In 2016, responding to the observation that the Governor is the nominee of the President, the SC said that “such a nominee cannot have overriding powers over the representatives of the people who constitute the House or Houses of the State Legislature and/or even the executive government functioning under the Council of Ministers with the Chief Minister as its head”.

In 1994, the SC’s landmark Bommai judgment sought to curb the misuse of Article 356 to unseat state governments led by parties opposed to the ruling party at the Centre, and laid down clear limits of the governor’s authority.

The Rajasthan Cabinet on Tuesday rejected conditions put forward by Governor Kalraj Mishra on holding a state assembly session, saying it is the right of the government to hold a session, but the Governor is unmoved. Mishra is still not willing to convene house. Rajasthan has been witnessing high decibel political drama for more than two weeks now. Mishra must make it clear whether he thinks that the Gehlot government has lost its majority and that he is not bound by its advice to summon the House as has been advised?

In Bengal Dhankar is on war path. Dhankar, who had continuous running feud with the government over several issues including law and order, ration for the poor and education said; “I am not a stakeholder in politics, but have undoubted stakes in governance in the state given my constitutional obligations and would ever insist supremacy in the constitution and the rule of law in governance”. Training his guns at the police department, which is under Banerjee, Dhankhar claimed that governance in the state is police driven.

Ever since he took office he has launched a war against her and made use of every available opportunity to denigrate her. He has been angry with her as she does not allow him to use the police for helping and promoting the cause of the BJP leaders. It is for the first time in Bengal that Dhankar insinuates Mamata even for trivial issues like cleaning of drains. He treats the bureaucrats like serfs. It is an open secret that some senior BJP leaders have been using Governor for their operations.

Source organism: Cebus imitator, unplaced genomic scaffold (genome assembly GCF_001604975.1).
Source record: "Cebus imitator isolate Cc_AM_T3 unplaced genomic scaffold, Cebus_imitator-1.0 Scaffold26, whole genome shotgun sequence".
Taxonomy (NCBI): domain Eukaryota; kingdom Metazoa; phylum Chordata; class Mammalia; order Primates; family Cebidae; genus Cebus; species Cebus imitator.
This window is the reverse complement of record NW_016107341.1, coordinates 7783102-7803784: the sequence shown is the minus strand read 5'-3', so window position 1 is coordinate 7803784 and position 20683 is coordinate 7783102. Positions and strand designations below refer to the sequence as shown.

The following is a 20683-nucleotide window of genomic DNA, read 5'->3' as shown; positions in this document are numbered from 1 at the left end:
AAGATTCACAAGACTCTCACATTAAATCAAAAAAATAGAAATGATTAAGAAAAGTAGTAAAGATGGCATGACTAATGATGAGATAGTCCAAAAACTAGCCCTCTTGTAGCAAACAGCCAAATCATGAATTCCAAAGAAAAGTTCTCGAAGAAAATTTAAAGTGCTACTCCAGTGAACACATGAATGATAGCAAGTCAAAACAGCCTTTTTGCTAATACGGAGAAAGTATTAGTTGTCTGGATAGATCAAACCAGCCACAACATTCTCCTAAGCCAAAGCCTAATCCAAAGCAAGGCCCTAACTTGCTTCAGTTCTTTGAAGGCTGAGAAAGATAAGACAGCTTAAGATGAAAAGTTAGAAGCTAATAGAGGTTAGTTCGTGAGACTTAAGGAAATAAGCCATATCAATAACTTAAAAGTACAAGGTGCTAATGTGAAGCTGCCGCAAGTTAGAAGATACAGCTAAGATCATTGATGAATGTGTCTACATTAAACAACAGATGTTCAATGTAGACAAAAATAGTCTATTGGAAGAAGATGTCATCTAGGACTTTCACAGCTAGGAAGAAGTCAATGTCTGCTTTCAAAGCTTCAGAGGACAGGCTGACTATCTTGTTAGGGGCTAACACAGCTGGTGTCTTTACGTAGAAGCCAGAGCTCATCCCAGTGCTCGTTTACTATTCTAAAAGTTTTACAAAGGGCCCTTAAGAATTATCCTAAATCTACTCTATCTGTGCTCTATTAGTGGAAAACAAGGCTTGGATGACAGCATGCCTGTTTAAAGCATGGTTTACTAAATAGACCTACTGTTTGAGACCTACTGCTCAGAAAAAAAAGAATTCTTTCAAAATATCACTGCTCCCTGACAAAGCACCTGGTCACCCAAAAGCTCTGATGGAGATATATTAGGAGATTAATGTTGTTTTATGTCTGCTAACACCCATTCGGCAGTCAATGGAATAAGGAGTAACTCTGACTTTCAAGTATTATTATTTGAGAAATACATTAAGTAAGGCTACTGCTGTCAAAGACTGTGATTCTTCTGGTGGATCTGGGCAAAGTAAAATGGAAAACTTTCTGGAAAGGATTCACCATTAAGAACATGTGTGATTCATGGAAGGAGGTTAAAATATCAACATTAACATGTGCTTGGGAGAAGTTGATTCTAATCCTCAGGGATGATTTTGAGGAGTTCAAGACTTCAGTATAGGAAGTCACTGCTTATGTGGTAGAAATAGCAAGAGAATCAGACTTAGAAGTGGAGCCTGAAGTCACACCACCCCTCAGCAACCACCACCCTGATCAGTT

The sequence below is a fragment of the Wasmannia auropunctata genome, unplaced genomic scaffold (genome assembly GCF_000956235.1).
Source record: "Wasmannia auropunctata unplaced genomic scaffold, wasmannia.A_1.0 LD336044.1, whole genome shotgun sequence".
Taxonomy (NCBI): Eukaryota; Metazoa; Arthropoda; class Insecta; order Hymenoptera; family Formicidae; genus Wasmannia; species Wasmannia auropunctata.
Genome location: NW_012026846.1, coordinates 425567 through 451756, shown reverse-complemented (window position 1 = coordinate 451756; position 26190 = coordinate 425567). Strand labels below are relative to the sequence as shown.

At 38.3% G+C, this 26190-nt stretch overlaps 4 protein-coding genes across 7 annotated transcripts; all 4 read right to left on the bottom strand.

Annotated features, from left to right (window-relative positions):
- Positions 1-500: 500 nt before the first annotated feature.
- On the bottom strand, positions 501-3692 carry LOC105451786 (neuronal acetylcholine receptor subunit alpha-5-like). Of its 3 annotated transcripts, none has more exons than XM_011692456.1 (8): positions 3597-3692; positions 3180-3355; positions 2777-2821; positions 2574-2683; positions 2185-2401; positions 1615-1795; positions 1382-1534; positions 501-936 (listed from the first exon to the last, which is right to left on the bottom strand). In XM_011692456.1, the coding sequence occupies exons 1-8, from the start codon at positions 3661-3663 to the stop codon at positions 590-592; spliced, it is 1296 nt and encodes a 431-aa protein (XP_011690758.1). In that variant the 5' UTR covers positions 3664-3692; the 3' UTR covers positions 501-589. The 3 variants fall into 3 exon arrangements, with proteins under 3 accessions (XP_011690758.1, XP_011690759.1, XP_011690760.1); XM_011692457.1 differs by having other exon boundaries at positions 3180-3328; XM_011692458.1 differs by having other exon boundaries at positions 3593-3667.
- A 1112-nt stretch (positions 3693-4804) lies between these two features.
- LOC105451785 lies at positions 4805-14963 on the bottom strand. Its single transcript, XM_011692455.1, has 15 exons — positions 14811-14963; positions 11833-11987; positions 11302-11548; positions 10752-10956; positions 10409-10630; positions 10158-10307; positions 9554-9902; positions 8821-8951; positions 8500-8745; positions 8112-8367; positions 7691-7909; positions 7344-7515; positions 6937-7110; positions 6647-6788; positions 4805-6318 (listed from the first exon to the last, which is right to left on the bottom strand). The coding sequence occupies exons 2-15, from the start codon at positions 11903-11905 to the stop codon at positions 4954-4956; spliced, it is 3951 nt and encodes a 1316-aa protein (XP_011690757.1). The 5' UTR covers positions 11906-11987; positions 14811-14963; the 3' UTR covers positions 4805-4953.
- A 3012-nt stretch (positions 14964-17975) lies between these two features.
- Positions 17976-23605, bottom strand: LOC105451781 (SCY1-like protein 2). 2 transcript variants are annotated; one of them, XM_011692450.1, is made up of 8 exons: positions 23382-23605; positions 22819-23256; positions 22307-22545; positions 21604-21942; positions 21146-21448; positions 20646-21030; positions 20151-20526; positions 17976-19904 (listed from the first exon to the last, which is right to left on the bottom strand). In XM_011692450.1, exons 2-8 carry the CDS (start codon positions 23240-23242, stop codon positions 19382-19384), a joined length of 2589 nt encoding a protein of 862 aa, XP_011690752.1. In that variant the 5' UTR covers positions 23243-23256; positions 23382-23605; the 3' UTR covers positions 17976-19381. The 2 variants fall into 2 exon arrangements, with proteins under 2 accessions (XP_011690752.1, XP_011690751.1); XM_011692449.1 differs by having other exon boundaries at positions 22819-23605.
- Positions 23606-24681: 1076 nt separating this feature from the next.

The immediate reason for Dhankar launching a war against Mamata emanates from the simple incident of her lodging protest with Narendra Modi at a meeting. During an online programme where Modi inaugurated new COVID-19 testing facilities in West Bengal, Maharashtra and Uttar Pradesh, Mamata alleged that "a few people holding constitutional posts" are disturbing the state government regularly. At this Dhankhar next day slammed her for lodging “unwarranted” complaints against him with Modi. He even wrote a letter to her stating; “I am stunned and shocked. I take strong exception to such uncharitable, unfounded and unmerited stance. These are unbecoming of the position you hold”.

It is worth mentioning that Dhankar last week had called on Union Home Minister Amit Shah in New Delhi and discussed the alarming rise in COVID-19 deaths and positive cases, lawlessness and wanton targeting of political opponents, and rampant corruption in Cyclone Amphan relief.” The fact cannot be ignored that the governor was acting “more dangerously” than a BJP mouthpiece and that doesn’t suit someone holding a constitutional post. (IPA Service)